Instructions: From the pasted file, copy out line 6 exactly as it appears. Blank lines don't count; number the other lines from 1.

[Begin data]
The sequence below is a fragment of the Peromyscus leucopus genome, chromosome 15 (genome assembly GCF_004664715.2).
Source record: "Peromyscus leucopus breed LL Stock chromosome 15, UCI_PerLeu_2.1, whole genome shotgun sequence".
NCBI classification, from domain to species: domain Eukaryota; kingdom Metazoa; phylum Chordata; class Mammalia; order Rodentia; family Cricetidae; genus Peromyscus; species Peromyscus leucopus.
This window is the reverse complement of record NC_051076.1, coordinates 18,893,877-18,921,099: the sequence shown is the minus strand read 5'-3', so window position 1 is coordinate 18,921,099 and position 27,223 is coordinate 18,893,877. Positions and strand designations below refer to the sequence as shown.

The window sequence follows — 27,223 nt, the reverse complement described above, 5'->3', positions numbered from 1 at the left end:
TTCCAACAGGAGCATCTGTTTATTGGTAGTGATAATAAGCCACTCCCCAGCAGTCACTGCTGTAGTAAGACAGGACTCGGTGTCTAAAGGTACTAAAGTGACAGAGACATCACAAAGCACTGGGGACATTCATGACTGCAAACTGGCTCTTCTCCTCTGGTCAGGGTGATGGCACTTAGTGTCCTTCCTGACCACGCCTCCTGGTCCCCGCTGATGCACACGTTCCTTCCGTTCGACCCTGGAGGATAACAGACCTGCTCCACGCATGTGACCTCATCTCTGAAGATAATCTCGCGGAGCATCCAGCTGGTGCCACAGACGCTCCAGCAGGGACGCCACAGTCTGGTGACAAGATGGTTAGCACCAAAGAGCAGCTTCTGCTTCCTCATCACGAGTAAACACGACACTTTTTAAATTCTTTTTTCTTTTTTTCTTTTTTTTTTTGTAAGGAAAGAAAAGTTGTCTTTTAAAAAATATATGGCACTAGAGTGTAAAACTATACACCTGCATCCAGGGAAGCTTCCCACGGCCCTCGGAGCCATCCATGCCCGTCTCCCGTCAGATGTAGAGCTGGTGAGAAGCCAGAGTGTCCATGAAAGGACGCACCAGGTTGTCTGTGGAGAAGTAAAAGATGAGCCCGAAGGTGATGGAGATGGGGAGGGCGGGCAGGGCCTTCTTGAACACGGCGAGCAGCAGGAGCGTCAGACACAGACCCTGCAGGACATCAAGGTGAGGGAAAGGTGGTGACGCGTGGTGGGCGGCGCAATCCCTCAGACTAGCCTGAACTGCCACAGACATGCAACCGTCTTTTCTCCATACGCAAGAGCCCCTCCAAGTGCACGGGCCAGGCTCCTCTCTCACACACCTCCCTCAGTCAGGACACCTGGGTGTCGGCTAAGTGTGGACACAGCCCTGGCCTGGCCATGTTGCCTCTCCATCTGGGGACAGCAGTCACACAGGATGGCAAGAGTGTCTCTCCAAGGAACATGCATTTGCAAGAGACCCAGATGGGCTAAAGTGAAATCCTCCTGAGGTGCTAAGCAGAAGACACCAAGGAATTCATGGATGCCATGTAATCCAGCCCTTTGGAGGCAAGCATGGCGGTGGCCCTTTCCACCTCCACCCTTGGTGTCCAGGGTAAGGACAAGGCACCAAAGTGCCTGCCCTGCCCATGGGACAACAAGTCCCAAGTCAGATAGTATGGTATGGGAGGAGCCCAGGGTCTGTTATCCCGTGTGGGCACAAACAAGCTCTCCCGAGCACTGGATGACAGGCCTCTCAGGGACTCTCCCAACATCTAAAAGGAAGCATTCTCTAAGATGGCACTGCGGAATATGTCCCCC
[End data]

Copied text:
TTCCAACAGGAGCATCTGTTTATTGGTAGTGATAATAAGCCACTCCCCAGCAGTCACTGCTGTAGTAAGACAGGACTCGGTGTCTAAAGGTACTAAAGTGACAGAGACATCACAAAGCACTGGGGACATTCATGACTGCAAACTGGCTCTTCTCCTCTGGTCAGGGTGATGGCACTTAGTGTCCTTCCTGACCACGCCTCCTGGTCCCCGCTGATGCACACGTTCCTTCCGTTCGACCCTGGAGGATAACAGACCTGCTCCACGCATGTGACCTCATCTCTGAAGATAATCTCGCGGAGCATCCAGCTGGTGCCACAGACGCTCCAGCAGGGACGCCACAGTCTGGTGACAAGATGGTTAGCACCAAAGAGCAGCTTCTGCTTCCTCATCACGAGTAAACACGACACTTTTTAAATTCTTTTTTCTTTTTTTCTTTTTTTTTTTGTAAGGAAAGAAAAGTTGTCTTTTAAAAAATATATGGCACTAGAGTGTAAAACTATACACCTGCATCCAGGGAAGCTTCCCACGGCCCTCGGAGCCATCCATGCCCGTCTCCCGTCAGATGTAGAGCTGGTGAGAAGCCAGAGTGTCCATGAAAGGACGCACCAGGTTGTCTGTGGAGAAGTAAAAGATGAGCCCGAAGGTGATGGAGATGGGGAGGGCGGGCAGGGCCTTCTTGAACACGGCGAGCAGCAGGAGCGTCAGACACAGACCCTGCAGGACATCAAGGTGAGGGAAAGGTGGTGACGCGTGGTGGGCGGCGCAATCCCTCAGACTAGCCTGAACTGCCACAGACATGCAACCGTCTTTTCTCCATACGCAAGAGCCCCTCCAAGTGCACGGGCCAGGCTCCTCTCTCACACACCTCCCTCAGTCAGGACACCTGGGTGTCGGCTAAGTGTGGACACAGCCCTGGCCTGGCCATGTTGCCTCTCCATCTGGGGACAGCAGTCACACAGGATGGCAAGAGTGTCTCTCCAAGGAACATGCATTTGCAAGAGACCCAGATGGGCTAAAGTGAAATCCTCCTGAGGTGCTAAGCAGAAGACACCAAGGAATTCATGGATGCCATGTAATCCAGCCCTTTGGAGGCAAGCATGGCGGTGGCCCTTTCCACCTCCACCCTTGGTGTCCAGGGTAAGGACAAGGCACCAAAGTGCCTGCCCTGCCCATGGGACAACAAGTCCCAAGTCAGATAGTATGGTATGGGAGGAGCCCAGGGTCTGTTATCCCGTGTGGGCACAAACAAGCTCTCCCGAGCACTGGATGACAGGCCTCTCAGGGACTCTCCCAACATCTAAAAGGAAGCATTCTCTAAGATGGCACTGCGGAATATGTCCCCC